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• Ragnarok. The fabled end of the world,

• when giants, monsters, and Norse gods battle for the future.

• The gods were winning handily until the great serpentrmungandr emerged.

• It swallowed Valhalla, contorted itself across the land,

• and then merged into one continuous body with no head and no tail.

• As it begins to digest Valhalla,

• an exhausted Odin explains that he has just enough power to strike the creature

• with one final bolt of lightning.

• If you magnify his blast with your fabled hammer, Mjölnir,

• it should pierce the massive serpent.

• You'll run with super-speed along the serpent's body.

• When you hold your hammer high, Odin will strike it with lightning

• and splitrmungandr open at that point.

• Then, you'll need to continue running along its body

• until every part of it is destroyed.

• You can't run over the same section twice

• or you'll fall into the already blasted part of the snake.

• But you can make multiple passes through points where the creature

• intersects its own body.

• If you leave any portion un-zapped, Jörmungandr will magically regenerate,

• Odin's last power will be spent, and Valhalla will fall forever.

• What path can you take to destroy the serpent?

• Pause now to figure it out yourself!

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• One powerful way to solve problems is to simplify.

• And in this case, we can focus our attention on the two things

• that are important for our path:

• intersections and the stretches of snake between them.

• Or, as they're referred to in graph theory, nodes and edges.

• The edges are important because they're what we need to travel.

• And the nodes matter because they connect the edges,

• and are where we may need to make choices as we run from edge to edge.

• This simplification into nodes and edges leaves us

• with a ubiquitous and important mathematical object known as a graph,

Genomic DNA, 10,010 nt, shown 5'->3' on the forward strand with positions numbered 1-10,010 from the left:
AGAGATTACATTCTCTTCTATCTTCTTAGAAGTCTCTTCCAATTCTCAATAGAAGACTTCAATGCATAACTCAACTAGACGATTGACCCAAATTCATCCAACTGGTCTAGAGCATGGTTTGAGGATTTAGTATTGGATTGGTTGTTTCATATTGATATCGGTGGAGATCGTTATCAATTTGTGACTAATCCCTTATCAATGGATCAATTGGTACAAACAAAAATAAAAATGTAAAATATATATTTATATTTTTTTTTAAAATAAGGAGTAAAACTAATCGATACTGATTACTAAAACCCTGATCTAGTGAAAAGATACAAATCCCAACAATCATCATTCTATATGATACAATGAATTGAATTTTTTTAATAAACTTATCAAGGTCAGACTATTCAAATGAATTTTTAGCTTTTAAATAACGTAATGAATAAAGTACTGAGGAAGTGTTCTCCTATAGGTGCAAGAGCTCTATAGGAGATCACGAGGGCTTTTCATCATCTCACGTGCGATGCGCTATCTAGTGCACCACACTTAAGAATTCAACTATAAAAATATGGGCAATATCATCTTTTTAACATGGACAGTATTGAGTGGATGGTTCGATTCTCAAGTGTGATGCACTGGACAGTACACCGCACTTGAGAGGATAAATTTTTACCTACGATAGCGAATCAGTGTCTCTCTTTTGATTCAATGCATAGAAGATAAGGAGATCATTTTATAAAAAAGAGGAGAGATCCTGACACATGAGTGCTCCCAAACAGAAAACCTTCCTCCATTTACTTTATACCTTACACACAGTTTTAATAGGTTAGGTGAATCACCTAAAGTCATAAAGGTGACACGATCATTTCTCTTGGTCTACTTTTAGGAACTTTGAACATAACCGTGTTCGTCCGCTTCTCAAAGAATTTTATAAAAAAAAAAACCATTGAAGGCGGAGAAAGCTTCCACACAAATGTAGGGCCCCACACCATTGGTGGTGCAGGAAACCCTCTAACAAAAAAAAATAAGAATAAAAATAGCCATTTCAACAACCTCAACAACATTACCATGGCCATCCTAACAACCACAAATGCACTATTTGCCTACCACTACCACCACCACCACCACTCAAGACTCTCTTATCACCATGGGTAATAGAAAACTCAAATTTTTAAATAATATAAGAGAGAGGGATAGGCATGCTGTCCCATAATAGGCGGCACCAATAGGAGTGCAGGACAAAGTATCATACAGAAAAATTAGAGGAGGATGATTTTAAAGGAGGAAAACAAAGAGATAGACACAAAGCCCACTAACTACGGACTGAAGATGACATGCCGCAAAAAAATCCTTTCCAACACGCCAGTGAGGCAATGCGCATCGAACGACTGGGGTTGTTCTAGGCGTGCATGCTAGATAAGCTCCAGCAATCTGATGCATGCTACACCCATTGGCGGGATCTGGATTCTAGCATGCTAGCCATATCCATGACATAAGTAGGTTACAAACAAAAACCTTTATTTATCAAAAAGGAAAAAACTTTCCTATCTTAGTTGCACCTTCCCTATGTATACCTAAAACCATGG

• or network.

• We just need to figure out how to travel what mathematicians call an Eulerian path,

• which traces every edge exactly once.

• Instead of looking at the path as a whole, let's zoom in on a single node.

• During some moment in your run, you'll enter that node, and then exit it.

• That takes care of two edges.

• If you enter again, you'll need to exit again too,

• which requires another pair of edges.

• So every point along your path will have edges that come in pairs.

• One edge in each pair will function as entrance; the other as exit.

• And that means that the number of edges coming out of every node must be even.

• There are just two exceptions: the start and end points,

• where you can exit without entering, or vice versa.

• If we look at the network formed by the serpent again,

• and number how many edges emerge from each node,

• a pattern jumps out that fits what we just saw.

• Every node has an even number of edges emerging from it, except two.

• So one of these must be the start of your route, and the other the end.

• Interestingly enough, any connected network that has exactly 2 nodes

• with an odd number of edges will also contain an Eulerian path.

• The same is true if there are no nodes with an odd number of edges

• in that case the path starts and ends in the same spot.

• We can begin by taking care of this edge here.

• Now we can zig-zag back and forth across the whole snake

• until we reach the end.

• And that's just one solutionit helps to be systematic,

• but you're likely to happen upon many others

• once you know where to begin and end your run.

• You hold your hammer high at the opportune moment,

• and Odin sends the world-saving surge of lightning at you.

• Then you run like you've never run before.

• If you can pull this off, surely nothing could stop the might of the Norse Gods.

• And if something like that were out there, slouching its way towards you

• well, that would be a story for another day.

Ragnarok. The fabled end of the world,

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# Can you solve the Ragnarok riddle? - Dan Finkel

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林宜悉 posted on 2020/07/03
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